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38 at the Garden and Unfinished Business: Two basketball Movies at Tribeca
Image: Tribeca

Film

38 at the Garden and Unfinished Business— Two basketball Movies at Tribeca 

38 at the Garden and Unfinished Business both premiered at the 2022 Tribeca Film Festival 

38 at the Garden

Tribeca this June saw the premiere of 38 at the Garden, a 10th-anniversary look back at the famed NBA moment known as Linsanity. That was the weeks-long period in early 2012 in which Jeremy Lin, a rookie Taiwanese-American from Harvard had one of the greatest hot streaks in the history of the league. 

The “38 at the Garden” refers to the game, on February 10, 2012, when Lin scored 38 points against the Lakers and Kobe Bryant. 

The film remembers that season and that night. Also, it explores a specific angle: that Linsanity was very, very important for Asian-American people, as Lin’s streak gave that community an athletic hero. He was counter to all sorts of stereotypes of Asian masculinity and athletic success. 

In addition to Lin himself and some of his teammates, we hear from a long list of Asian-American celebrities, including Lisa Ling, Pablo Torre, and Hasan Minhaj. They all share perspectives of what Lin meant to them, and the film later ties that into the wave of anti-Asian hate crimes that followed in the COVID era. 

38 at the Garden - Jeremy Linn

The film, directed by Frank Chi, also includes some nifty animated sequences showing aspects of the Linsanity run. 

38 at the Garden, which is headed to HBO Max soon, is only about 40 minutes, and one would think there might be enough here to sustain an entire feature film. However, there was already a feature-length documentary called Linsanity, back in 2013.  

Sadly, the Linsanity era didn’t last, coming to an end when Lin got injured that spring. The Knicks didn’t re-sign Lin that offseason, and he spent the rest of his career as a journeyman, although he did make quite a bit of money, and won a ring with the Toronto Raptors in 2019. 

Lin never officially retired, although he acknowledged about a year ago that he was unlikely to play again. But unlike most NBA players, he has a Harvard degree to fall back on. 

Unfinished Business 

Image: Sunshine Sachs

Also at Tribeca was another documentary about basketball, this one about the WNBA. Unfinished Business, directed by Alison Klayman, looks at the women’s professional basketball league on its 25th anniversary, mostly told through the prism of the New York Liberty. The film is named for a song by Joan Jett, herself a Liberty super-fan who appears in the film. 

Klayman talks to players in the league at the beginning, while also following the 2021 season of the Liberty. The film is much more compelling when it’s interviewing the 1990s players, and analyzing the league’s biggest issues than in providing the blow-by-blow of the modern-day Liberty.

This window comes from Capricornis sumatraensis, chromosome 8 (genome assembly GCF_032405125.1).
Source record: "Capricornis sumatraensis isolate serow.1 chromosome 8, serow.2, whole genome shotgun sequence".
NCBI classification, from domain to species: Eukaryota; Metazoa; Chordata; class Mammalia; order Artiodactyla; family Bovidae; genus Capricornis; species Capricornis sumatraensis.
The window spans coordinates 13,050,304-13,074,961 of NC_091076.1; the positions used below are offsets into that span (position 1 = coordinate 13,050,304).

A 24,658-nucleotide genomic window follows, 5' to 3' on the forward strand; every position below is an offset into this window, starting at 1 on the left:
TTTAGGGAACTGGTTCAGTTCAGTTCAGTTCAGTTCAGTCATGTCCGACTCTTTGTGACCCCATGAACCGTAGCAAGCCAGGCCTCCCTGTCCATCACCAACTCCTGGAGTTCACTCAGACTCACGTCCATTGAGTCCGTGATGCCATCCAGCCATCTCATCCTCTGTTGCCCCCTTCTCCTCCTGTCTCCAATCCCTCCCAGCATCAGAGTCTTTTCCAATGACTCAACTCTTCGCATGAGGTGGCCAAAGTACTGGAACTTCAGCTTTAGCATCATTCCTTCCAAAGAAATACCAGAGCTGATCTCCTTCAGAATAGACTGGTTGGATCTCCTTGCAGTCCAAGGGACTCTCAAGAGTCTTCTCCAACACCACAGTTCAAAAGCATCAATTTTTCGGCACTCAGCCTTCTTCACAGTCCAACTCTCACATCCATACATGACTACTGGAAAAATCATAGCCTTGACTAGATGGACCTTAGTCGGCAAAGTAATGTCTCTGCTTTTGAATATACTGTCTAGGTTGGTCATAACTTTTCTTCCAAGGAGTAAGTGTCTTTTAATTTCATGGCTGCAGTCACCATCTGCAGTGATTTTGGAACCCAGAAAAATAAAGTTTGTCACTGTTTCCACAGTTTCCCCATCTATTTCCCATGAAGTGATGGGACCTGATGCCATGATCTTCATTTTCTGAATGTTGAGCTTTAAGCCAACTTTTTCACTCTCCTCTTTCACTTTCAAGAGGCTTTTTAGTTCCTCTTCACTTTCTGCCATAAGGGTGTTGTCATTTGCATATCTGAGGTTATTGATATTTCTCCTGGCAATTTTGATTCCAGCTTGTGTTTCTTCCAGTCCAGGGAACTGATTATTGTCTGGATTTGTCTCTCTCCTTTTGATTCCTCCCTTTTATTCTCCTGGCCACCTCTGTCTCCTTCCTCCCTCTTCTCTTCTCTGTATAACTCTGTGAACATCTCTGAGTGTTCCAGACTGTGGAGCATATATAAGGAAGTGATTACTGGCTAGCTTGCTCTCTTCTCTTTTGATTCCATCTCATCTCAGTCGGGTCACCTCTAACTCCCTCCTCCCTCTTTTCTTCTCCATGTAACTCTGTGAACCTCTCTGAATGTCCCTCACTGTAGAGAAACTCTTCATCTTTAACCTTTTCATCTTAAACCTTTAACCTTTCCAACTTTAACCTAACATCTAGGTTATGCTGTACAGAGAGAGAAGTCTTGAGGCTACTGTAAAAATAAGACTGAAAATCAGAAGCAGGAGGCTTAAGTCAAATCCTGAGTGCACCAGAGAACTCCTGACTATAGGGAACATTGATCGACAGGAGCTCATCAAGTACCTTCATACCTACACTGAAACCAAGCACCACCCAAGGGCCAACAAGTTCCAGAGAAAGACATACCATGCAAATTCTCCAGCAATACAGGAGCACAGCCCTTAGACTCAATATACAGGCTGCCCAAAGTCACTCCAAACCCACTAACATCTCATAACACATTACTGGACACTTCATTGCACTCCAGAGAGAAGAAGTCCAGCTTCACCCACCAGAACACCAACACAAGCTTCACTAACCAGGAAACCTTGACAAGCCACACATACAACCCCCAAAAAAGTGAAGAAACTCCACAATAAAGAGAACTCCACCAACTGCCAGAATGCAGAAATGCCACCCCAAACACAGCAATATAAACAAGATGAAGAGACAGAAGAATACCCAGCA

The film isn’t shy about showing just how beleaguered the WNBA is. Players earn minuscule salaries and many have to earn more playing overseas- which has landed the league’s biggest star, Brittney Griner, in a Russian prison on questionable drug charges. They often play in front of sparse crowds, and for their trouble get viciously insulted by media schmucks like Colin Cowherd and Ben Shapiro. 

Unfinished Business also explores that many of the players in the league, as well as much of their fanbase, are gay, which was often a source of consternation in the league’s early years. Sue Wicks, a ’90s player, tells the story of her own coming out, which was not received the same way a WNBA player doing so would be. 

That said, I’m not certain that there was anything so special about that particular New York Liberty season that it needed the blow-by-blow treatment here. 

Klayman has directed such documentaries as The Brink, about Steve Bannon, and Jagged, the Alanis Morissette documentary last year that the singer later disavowed. Here, Klayman makes fine use of WNBA archival footage as well as access to current and former players, as well as journalists (one of whom, Howard Megdal, was once my editor.) 

The film’s debut follows the release of Dream On, a two-part ESPN 30 for 30 about the 1996 U.S. women’s basketball Olympic team, who played the year before the WNBA’s founding. It’s not clear what the distribution plan is, but the film is a compelling look at the WNBA, yesterday and today. 

Written By

Stephen Silver is a journalist and film critic based in the Philadelphia area. He is the co-founder of the Philadelphia Film Critics Circle and a Rotten Tomatoes-listed critic since 2008, and his work has appeared in New York Press, Philly Voice, The Jewish Telegraphic Agency, Tablet, The Times of Israel, and RogerEbert.com. In 2009, he became the first American journalist to interview both a sitting FCC chairman and a sitting host of "Jeopardy" on the same day.

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